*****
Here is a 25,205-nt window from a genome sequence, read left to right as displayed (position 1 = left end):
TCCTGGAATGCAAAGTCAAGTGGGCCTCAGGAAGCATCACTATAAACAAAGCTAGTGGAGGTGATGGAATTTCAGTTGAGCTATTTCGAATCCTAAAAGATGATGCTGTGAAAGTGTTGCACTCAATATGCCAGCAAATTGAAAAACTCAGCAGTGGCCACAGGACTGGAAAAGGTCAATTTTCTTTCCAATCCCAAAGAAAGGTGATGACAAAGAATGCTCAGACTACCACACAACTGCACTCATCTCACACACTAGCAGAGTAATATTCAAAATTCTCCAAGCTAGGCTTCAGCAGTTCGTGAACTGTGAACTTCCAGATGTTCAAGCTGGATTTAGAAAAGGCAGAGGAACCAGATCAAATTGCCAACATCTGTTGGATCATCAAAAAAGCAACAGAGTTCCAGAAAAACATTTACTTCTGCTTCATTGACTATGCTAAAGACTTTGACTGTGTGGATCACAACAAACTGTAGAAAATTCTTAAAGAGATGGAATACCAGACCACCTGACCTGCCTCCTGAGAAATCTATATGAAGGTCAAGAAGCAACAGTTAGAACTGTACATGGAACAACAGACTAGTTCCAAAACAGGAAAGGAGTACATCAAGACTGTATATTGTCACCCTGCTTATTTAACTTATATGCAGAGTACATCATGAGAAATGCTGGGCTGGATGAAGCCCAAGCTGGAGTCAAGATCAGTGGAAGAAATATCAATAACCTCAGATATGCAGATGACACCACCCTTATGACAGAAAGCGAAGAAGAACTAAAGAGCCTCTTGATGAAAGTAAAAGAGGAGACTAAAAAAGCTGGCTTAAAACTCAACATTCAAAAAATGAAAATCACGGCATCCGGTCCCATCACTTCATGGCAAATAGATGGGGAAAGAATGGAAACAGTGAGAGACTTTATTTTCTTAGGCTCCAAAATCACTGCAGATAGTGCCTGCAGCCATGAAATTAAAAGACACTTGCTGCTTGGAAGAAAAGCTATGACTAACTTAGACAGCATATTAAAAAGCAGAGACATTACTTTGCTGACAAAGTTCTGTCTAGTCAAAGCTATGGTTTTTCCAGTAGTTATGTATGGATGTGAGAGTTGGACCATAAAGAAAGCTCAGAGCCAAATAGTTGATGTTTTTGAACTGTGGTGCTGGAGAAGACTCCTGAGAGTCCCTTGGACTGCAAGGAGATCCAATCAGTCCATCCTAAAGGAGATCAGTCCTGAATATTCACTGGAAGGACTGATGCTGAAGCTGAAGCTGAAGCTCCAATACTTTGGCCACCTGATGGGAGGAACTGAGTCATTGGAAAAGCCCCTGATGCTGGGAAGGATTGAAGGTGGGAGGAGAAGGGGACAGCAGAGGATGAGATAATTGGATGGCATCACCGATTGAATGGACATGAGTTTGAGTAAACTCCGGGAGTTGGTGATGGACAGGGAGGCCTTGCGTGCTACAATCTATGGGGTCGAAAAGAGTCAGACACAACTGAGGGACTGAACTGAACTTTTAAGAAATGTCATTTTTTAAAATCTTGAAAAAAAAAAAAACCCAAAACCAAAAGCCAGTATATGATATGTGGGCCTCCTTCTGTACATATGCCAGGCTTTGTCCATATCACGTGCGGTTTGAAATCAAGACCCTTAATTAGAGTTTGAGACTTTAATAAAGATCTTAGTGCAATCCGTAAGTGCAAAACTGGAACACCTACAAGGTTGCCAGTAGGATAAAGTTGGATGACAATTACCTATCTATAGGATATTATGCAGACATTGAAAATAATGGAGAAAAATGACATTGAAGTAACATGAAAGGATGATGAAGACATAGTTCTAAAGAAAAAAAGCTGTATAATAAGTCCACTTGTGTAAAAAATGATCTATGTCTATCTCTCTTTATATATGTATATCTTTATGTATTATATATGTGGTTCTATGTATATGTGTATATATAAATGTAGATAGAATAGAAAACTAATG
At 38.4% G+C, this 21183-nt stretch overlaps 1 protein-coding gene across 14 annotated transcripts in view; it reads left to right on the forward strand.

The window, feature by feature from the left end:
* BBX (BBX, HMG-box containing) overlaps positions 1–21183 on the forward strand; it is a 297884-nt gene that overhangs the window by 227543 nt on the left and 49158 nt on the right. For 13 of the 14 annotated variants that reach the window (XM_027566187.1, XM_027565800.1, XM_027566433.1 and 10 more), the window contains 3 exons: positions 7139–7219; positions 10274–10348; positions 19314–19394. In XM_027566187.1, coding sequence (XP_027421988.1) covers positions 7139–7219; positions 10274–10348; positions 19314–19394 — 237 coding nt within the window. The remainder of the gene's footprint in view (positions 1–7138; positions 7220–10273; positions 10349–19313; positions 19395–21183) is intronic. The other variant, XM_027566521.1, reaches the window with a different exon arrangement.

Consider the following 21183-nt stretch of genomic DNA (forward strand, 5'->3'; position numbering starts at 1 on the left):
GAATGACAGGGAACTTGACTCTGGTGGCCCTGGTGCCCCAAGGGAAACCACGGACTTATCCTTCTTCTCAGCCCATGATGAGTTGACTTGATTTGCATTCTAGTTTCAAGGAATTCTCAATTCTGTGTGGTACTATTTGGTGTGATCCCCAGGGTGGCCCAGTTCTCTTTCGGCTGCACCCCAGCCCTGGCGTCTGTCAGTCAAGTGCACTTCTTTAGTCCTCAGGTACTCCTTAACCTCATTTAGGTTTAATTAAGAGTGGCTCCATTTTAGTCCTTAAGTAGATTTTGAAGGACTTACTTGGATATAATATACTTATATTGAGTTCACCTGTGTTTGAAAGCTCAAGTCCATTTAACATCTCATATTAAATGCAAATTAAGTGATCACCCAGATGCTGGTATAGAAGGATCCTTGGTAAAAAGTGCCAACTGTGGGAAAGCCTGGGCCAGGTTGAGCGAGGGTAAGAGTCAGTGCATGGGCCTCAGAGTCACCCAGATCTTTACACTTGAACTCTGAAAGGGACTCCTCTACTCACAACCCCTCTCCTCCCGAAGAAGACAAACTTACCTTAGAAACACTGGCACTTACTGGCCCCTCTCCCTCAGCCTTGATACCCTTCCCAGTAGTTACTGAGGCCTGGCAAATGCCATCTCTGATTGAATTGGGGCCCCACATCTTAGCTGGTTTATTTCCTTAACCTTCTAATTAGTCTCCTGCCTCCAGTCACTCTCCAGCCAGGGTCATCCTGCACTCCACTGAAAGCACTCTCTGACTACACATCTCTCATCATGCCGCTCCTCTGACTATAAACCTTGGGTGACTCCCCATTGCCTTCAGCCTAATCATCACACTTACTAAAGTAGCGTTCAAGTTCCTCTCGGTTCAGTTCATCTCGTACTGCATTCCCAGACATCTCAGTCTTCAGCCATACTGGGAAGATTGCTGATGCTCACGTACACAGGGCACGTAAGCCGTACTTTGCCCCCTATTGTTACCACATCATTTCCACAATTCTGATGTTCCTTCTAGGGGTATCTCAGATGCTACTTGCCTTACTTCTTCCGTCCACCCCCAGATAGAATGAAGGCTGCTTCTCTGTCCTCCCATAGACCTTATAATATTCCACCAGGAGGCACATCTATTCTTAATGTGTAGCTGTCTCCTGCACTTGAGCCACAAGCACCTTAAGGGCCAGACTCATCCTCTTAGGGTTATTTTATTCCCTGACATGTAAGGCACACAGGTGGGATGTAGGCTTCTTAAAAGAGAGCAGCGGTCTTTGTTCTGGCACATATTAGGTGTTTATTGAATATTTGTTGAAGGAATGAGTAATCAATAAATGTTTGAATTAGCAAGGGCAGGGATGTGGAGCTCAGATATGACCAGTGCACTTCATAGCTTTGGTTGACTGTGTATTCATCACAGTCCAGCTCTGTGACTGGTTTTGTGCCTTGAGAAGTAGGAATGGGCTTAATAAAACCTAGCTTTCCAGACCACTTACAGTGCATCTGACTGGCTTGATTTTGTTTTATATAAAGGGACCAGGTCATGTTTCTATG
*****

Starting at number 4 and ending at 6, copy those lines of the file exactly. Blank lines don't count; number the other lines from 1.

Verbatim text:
The window, feature by feature from the left end:
* BBX (BBX, HMG-box containing) overlaps positions 1–21183 on the forward strand; it is a 297884-nt gene that overhangs the window by 227543 nt on the left and 49158 nt on the right. For 13 of the 14 annotated variants that reach the window (XM_027566187.1, XM_027565800.1, XM_027566433.1 and 10 more), the window contains 3 exons: positions 7139–7219; positions 10274–10348; positions 19314–19394. In XM_027566187.1, coding sequence (XP_027421988.1) covers positions 7139–7219; positions 10274–10348; positions 19314–19394 — 237 coding nt within the window. The remainder of the gene's footprint in view (positions 1–7138; positions 7220–10273; positions 10349–19313; positions 19395–21183) is intronic. The other variant, XM_027566521.1, reaches the window with a different exon arrangement.

Consider the following 21183-nt stretch of genomic DNA (forward strand, 5'->3'; position numbering starts at 1 on the left):